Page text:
The downside of this are the queues: All those clients will also be crammed into the same room where you are waiting for your blood test. Being affiliated to a health promotion company, Empresa Promotora de Salud (EPS), can loosely be described as a gateway to the national health service.

In some ways, the EPS works like a health insurer with a monthly quota, but there are some key differences.

Firstly, your payments depend on income and your estrato or socioeconomic standing. Your immediate family can become beneficiaries of the plan, and secondly, an EPS cannot refuse you for pre-existing medical conditions, which helps if you have a chronic illness.

But having paid your monthly quota, you also have to pay an addition- al fixed fee in the form of pre-paid coupons (bonos) for every medical event, whether a visit to the doctor, blood test, scan, or drug prescription. Paying $30,000 pesos for each bono may seem expensive to get some paracetamol, but the same amount will cover a brain scan, three months of physiotherapy, or an operation.

So where is the problem? Sounds like a good system, right? Well, yes, except for the octopus.

Having created the health edifice, the many-armed beast of bureaucracy is now poised to prevent you from using it with one-by-one minor inconveniences; added together they form an impenetrable tangle of tentacles.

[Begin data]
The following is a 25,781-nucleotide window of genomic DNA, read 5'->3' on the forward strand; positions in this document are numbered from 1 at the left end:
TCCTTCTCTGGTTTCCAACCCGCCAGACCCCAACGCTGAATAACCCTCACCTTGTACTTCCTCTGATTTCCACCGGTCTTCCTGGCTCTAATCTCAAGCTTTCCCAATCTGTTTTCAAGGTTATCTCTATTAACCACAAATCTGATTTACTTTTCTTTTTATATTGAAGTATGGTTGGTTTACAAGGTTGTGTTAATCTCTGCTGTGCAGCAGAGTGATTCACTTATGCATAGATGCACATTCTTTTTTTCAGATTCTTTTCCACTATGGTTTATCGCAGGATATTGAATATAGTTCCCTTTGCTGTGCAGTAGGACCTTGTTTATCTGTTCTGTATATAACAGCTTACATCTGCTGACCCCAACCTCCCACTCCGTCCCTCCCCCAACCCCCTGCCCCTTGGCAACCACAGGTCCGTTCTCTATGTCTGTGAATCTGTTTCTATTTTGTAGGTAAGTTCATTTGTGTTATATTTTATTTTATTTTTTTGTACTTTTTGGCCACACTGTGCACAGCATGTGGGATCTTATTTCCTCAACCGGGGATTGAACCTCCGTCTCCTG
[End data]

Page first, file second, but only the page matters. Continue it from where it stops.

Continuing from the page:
I cycle to the local health center to get a prescription filled. Trouble starts in the car park where I chain my bike. “You need a ticket for the bike,” says the guard. I unchain the bike and exit the car park and re-enter through the car barrier to collect a ticket. Another guard shouts at me to stop. “That’s the wrong ticket. You need a bike ticket.” I cycle over to his hut and he issues me a bike ticket.

Back at the fence to chain my bike, the original guard comes over with a clip-board. “You need to leave your ID card with me while the bike is here,” he says, while starting to fill in technical details of the bike in his clipboard. But I need my cédula for the prescription, I explain. “Then you can’t park your bike here.” I unchain my bike again, cycle away, and find a tree.